With Winona LaDuke. “A Just Transition” focuses on the move away from fossil fuels and into an economy that is supportive of wild rice and hemp. LaDuke will discuss the need for a graceful transition to an economy that is economically sustainable and unprejudiced for all. She will acknowledge the importance of Indigenous knowledge in creating a fair transition that is beneficial for everyone. Crow Canyon Archaeological Center | More Information and Zoom Registration >>
REMINDER: Nov. 9 Webinar: Indigenous Views on Ancestors, Archaeology, and Interaction with Archaeologists
With Cultural Affairs Specialist Jefford Francisco. Mr. Francisco does archaeological surveys on Tohono O’odham lands and helps educate communities, schools, and monitor groups about respecting Hohokam and Tohono O’odham sacred sites, plants, and animals. Third Thursday Food for Thought (Old Pueblo Archaeology Center) | More Information and Zoom Registration >>
Nov. 9 Webinar: Art and Activism
With Ricardo Cat. Ricardo, cartoonist for the Santa Fe New Mexican, will discuss how he started his career as a cartoonist and how this cartoon pivoted his career towards activism. Ricardo (Santo Domingo Pueblo) is a father of 3 as well as a 7th and 8th grade Social Studies teacher, Marine, and cartoonist. He draws “Without Reservations,” the only Native cartoon that appears in a mainstream newspaper as a daily (Monday through Saturday). His cartoon has appeared in the Santa Fe New Mexican newspaper since October of 2007. Crow Canyon Archaeological Center | More Information and Zoom Registration >>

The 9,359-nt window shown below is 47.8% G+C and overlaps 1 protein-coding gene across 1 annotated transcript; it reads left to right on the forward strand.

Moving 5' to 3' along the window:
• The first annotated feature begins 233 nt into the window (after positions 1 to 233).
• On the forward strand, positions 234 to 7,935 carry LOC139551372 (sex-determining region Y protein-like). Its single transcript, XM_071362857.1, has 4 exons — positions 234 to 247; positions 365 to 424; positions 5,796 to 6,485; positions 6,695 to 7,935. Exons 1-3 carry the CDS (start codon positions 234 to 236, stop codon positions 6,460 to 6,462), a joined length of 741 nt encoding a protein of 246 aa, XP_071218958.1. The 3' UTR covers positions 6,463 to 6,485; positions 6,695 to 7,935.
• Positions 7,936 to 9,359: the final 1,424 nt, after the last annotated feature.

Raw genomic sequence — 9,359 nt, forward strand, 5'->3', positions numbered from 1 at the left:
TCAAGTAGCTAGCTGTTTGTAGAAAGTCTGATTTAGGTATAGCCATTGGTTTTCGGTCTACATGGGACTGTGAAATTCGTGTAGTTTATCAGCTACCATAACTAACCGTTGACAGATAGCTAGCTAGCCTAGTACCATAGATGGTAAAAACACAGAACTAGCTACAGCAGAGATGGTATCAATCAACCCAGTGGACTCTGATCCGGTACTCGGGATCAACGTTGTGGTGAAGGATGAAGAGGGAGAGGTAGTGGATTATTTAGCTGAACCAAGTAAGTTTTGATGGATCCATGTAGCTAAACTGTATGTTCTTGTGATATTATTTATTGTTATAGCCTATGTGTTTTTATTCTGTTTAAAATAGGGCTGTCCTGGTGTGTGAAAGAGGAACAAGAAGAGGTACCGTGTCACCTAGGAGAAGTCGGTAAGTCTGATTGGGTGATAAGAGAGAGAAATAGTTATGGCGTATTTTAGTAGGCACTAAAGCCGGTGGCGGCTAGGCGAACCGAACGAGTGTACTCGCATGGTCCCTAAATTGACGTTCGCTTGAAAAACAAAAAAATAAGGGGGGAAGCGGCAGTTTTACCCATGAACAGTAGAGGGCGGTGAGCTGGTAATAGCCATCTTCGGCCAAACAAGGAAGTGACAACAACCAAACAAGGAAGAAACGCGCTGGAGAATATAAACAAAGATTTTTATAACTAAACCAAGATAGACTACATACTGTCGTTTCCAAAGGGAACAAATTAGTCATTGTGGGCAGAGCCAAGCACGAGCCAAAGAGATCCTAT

Nov. 10 Webinar: Casas Grandes—Escaping Pueblo Space
With Stephen Lekson. Paquimé, the 14th-15th century capital of the Casas Grandes region in northern Chihuahua, was recognized after 1960s excavations as something profoundly different from other Southwestern societies, ancient or modern—the most cosmopolitan, externally connected society in the ancient Southwest. Recent work, however, tends to treat Paquimé as a late, local example of Pueblo-like societies, returning it to what could be called “Pueblo Space.” It was more than that. San Juan Basin Archeological Society | More Information and Zoom Link >>
Nov. 15–Dec. 20 In-Person Lecture Series: Ancient Sites, Ancient Stories